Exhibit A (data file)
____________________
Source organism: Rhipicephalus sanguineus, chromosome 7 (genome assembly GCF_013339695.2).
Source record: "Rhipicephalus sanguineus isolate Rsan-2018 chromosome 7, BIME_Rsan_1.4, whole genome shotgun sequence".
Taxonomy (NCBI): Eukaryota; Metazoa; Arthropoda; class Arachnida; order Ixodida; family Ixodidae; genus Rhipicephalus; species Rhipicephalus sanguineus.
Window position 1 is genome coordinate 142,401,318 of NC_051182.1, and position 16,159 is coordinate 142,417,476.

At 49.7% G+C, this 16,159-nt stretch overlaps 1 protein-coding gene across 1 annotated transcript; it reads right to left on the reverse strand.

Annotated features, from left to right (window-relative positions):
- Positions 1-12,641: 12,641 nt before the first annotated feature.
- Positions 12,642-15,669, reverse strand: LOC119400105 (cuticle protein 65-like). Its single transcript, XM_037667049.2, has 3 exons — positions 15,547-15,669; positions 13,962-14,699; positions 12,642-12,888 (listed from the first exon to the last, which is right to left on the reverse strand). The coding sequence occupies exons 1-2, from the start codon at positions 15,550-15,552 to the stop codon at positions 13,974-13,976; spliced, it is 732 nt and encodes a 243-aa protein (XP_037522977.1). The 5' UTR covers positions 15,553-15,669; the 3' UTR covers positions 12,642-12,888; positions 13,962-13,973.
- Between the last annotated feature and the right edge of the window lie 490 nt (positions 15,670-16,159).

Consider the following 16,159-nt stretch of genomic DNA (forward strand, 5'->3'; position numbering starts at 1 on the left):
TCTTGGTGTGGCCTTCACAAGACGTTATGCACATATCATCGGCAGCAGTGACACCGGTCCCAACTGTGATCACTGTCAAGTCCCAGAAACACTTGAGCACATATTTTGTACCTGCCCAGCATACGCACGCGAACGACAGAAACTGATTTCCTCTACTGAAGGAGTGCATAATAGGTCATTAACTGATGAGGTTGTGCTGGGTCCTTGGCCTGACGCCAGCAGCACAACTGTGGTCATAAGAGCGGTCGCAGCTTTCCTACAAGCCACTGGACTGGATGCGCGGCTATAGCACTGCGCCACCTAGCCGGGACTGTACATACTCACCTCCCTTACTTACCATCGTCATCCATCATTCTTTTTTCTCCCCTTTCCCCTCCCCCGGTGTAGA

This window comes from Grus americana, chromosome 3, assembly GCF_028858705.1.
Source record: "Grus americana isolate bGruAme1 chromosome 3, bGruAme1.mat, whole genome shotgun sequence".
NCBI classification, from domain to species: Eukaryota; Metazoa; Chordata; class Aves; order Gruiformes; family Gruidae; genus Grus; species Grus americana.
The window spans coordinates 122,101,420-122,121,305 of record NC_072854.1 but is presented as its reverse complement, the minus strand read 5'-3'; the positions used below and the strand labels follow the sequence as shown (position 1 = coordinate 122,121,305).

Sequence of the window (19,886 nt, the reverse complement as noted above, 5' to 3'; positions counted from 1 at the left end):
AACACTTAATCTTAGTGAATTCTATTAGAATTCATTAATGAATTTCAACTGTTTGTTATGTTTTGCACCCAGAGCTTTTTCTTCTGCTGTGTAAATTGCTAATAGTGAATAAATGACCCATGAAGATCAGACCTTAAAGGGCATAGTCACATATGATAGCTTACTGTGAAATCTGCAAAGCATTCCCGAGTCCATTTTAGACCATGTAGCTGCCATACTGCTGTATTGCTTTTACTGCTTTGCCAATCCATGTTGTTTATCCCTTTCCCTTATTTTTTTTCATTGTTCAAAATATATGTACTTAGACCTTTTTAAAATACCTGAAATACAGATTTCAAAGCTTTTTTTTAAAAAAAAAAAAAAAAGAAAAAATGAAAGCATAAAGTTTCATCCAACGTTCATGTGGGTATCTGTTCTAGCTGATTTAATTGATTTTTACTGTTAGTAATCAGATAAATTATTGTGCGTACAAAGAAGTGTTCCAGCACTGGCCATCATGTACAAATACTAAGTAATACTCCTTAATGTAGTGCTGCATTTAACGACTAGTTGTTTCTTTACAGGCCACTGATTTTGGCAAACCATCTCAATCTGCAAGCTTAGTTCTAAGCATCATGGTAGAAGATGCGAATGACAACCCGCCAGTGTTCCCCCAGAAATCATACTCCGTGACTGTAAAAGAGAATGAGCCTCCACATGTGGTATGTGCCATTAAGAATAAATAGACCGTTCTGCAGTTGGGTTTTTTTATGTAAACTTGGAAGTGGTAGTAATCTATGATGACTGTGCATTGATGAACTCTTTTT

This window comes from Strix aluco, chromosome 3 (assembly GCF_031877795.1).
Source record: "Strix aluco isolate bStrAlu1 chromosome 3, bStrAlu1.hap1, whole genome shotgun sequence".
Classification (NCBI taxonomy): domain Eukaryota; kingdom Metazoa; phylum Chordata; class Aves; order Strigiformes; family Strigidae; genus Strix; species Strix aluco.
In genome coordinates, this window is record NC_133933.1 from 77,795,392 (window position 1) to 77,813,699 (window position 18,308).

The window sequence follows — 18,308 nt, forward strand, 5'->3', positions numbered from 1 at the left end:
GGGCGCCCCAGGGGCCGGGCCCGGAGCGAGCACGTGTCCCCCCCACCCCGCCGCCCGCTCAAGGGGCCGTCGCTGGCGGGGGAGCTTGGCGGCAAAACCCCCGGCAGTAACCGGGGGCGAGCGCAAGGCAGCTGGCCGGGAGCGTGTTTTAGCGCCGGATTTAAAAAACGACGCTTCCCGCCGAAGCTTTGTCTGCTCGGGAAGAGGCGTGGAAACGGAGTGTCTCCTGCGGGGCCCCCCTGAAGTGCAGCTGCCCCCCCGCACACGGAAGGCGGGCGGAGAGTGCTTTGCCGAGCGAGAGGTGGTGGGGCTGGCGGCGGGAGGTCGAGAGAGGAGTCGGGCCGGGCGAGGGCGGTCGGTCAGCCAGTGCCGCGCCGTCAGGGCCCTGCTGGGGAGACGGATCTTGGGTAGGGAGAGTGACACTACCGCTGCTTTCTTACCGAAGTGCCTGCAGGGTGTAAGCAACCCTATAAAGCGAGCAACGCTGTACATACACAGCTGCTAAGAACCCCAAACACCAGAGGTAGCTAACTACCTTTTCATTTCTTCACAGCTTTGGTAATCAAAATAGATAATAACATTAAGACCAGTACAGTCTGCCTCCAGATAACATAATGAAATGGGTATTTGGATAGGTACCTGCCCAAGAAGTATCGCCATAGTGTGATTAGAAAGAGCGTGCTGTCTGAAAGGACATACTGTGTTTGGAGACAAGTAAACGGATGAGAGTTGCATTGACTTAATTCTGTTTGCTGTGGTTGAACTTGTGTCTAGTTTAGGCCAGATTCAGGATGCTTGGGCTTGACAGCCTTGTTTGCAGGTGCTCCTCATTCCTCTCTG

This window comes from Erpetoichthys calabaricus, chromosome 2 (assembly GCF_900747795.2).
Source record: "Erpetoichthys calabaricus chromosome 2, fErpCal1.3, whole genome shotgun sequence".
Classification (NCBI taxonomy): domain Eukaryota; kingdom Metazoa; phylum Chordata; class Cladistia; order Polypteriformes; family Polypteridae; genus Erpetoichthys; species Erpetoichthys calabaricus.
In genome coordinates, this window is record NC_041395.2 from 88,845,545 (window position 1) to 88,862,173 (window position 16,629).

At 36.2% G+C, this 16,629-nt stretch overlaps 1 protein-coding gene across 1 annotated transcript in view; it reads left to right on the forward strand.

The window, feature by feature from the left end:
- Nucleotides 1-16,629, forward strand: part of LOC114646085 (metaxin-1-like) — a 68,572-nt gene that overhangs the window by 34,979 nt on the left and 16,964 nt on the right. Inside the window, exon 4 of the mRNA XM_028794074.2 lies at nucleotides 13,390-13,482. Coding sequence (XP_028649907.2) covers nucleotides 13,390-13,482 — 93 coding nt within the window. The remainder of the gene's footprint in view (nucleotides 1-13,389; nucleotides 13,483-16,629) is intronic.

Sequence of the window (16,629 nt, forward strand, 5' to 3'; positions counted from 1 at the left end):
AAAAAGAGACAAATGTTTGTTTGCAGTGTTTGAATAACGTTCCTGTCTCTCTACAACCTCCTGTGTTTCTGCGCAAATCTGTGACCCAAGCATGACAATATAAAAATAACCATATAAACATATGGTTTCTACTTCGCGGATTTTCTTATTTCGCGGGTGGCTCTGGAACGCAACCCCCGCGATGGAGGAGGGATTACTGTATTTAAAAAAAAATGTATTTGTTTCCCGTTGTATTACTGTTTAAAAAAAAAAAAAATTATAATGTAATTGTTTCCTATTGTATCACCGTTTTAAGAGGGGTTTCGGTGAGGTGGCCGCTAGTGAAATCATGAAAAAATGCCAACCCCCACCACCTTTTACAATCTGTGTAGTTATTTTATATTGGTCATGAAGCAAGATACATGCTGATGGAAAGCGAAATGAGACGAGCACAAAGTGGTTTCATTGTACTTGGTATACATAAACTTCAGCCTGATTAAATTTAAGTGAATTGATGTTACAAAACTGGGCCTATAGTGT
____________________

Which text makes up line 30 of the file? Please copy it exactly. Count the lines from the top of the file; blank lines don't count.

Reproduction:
- Nucleotides 1-16,629, forward strand: part of LOC114646085 (metaxin-1-like) — a 68,572-nt gene that overhangs the window by 34,979 nt on the left and 16,964 nt on the right. Inside the window, exon 4 of the mRNA XM_028794074.2 lies at nucleotides 13,390-13,482. Coding sequence (XP_028649907.2) covers nucleotides 13,390-13,482 — 93 coding nt within the window. The remainder of the gene's footprint in view (nucleotides 1-13,389; nucleotides 13,483-16,629) is intronic.